First thing Saturday was the team brick.   I was a little thrown by the logistics beforehand.   It seemed like a lot of work to lug all my gear down to Cheer 1 for less than 60 minutes of working out.   Thankfully I got some encouragement from Joel and Edwin and I got my gear together.   I planned ahead at home and had alternate workout gear other than what I was racing in which worked out because everything got soaked in the rain.   In hindsight I’m really glad I worked out with the team.   Seeing everyone together jump started my excitement and got me pumped up.   After the brick it was back to the condo to pull together my race bags and then back down the hill to check everything in.   Saturday night the whole Watson clan headed to the Team Z dinner.   Again it was great seeing everyone together.   Friends don’t let friends carbo load alone.     After dinner it was back to the condo and to bed.   I was in bed/lights out by 8pm.   I even managed to get about 6 hours of sleep.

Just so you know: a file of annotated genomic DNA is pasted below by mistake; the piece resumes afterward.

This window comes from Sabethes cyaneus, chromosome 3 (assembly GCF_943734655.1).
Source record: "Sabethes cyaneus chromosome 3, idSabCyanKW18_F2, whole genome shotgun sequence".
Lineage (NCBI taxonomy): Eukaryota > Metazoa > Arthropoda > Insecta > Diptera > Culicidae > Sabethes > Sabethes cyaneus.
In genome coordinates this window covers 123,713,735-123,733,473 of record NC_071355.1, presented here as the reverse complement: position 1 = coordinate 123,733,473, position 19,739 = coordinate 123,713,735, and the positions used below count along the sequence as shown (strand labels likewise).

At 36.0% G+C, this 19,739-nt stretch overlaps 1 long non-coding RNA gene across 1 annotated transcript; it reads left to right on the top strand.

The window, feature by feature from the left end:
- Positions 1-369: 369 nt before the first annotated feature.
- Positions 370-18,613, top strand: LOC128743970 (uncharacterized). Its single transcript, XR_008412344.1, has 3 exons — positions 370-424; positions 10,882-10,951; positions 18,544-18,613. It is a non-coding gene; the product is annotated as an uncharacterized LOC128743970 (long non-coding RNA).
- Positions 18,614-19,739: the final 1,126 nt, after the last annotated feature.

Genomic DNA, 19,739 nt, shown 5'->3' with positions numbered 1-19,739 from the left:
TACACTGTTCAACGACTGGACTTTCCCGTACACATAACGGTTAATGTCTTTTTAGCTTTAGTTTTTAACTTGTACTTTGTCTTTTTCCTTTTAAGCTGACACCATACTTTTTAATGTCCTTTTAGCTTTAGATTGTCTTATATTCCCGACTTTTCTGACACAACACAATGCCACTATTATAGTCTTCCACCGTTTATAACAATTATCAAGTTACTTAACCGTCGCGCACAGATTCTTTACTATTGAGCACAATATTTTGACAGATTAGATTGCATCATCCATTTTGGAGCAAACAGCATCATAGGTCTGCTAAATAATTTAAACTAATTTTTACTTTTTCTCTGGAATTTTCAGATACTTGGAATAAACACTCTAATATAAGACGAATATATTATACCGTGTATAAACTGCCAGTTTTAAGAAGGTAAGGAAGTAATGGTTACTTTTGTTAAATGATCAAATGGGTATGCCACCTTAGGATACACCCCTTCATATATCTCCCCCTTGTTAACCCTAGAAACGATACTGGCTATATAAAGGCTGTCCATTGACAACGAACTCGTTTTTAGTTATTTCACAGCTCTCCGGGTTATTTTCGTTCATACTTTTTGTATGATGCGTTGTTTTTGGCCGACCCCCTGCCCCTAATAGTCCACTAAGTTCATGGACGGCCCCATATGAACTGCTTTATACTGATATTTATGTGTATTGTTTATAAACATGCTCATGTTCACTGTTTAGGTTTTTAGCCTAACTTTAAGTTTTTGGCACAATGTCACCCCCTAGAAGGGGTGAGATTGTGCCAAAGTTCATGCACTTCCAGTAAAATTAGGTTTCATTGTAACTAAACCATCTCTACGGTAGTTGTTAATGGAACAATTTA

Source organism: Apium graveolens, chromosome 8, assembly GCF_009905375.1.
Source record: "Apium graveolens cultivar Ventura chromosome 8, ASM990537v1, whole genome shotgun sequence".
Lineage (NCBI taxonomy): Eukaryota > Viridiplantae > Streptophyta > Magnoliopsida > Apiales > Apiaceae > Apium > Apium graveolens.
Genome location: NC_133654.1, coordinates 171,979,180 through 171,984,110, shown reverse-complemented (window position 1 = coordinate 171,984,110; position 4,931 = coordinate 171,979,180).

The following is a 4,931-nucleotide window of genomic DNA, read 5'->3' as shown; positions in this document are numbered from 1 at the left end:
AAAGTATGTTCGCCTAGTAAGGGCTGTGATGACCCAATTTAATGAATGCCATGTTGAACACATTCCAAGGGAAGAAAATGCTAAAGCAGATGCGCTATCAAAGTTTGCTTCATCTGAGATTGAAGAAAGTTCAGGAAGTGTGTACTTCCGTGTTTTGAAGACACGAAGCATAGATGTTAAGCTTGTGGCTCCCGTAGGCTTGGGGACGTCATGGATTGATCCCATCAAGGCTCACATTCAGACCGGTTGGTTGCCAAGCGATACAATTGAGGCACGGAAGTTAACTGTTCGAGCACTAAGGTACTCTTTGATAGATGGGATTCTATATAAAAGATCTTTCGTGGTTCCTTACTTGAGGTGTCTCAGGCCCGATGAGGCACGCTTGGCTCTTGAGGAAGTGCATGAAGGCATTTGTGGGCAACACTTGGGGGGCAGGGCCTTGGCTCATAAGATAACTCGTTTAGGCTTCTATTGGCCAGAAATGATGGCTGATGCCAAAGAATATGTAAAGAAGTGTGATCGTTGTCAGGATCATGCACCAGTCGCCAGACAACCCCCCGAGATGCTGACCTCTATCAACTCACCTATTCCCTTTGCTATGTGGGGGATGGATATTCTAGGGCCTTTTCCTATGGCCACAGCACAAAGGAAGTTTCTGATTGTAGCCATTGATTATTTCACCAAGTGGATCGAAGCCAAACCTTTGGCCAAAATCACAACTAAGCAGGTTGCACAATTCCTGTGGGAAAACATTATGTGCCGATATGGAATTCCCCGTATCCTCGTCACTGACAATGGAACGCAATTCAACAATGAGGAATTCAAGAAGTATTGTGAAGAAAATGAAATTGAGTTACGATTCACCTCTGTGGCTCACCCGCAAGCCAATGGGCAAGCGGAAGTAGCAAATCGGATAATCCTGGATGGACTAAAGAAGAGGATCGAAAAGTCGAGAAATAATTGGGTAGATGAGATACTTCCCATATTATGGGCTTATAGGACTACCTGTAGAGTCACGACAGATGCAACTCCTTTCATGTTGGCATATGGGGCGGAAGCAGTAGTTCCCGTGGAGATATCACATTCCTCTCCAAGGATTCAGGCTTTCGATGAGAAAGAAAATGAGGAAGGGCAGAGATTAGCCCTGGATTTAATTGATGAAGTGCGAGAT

The Race

Race day started at 4am.   Oatmeal, OJ, and lots of layers of clothes.   Julie and I walked down to transition and I put my nutrition on the bike. I always find race mornings exciting.   It’s dark, it’s quiet, and everyone has a sense of purpose.   We walked over to Cheer 1 before Julie figured out I skipped body marking.   Back over to get body marked and then back to Cheer 1.   Wait, picture time, back over to the square for the team photo.   Back to Cheer 1, this time to stay.   I chatted with Jen Gibbons, Val and Jimmy a little bit before getting into my wetsuit.   Bodyglide? Check.   Two swim caps? Check.   Googles, let’s go with the blue tint.   By that time my family had come down and they wished me good luck and told me how proud they were.   Then we all headed over to the start.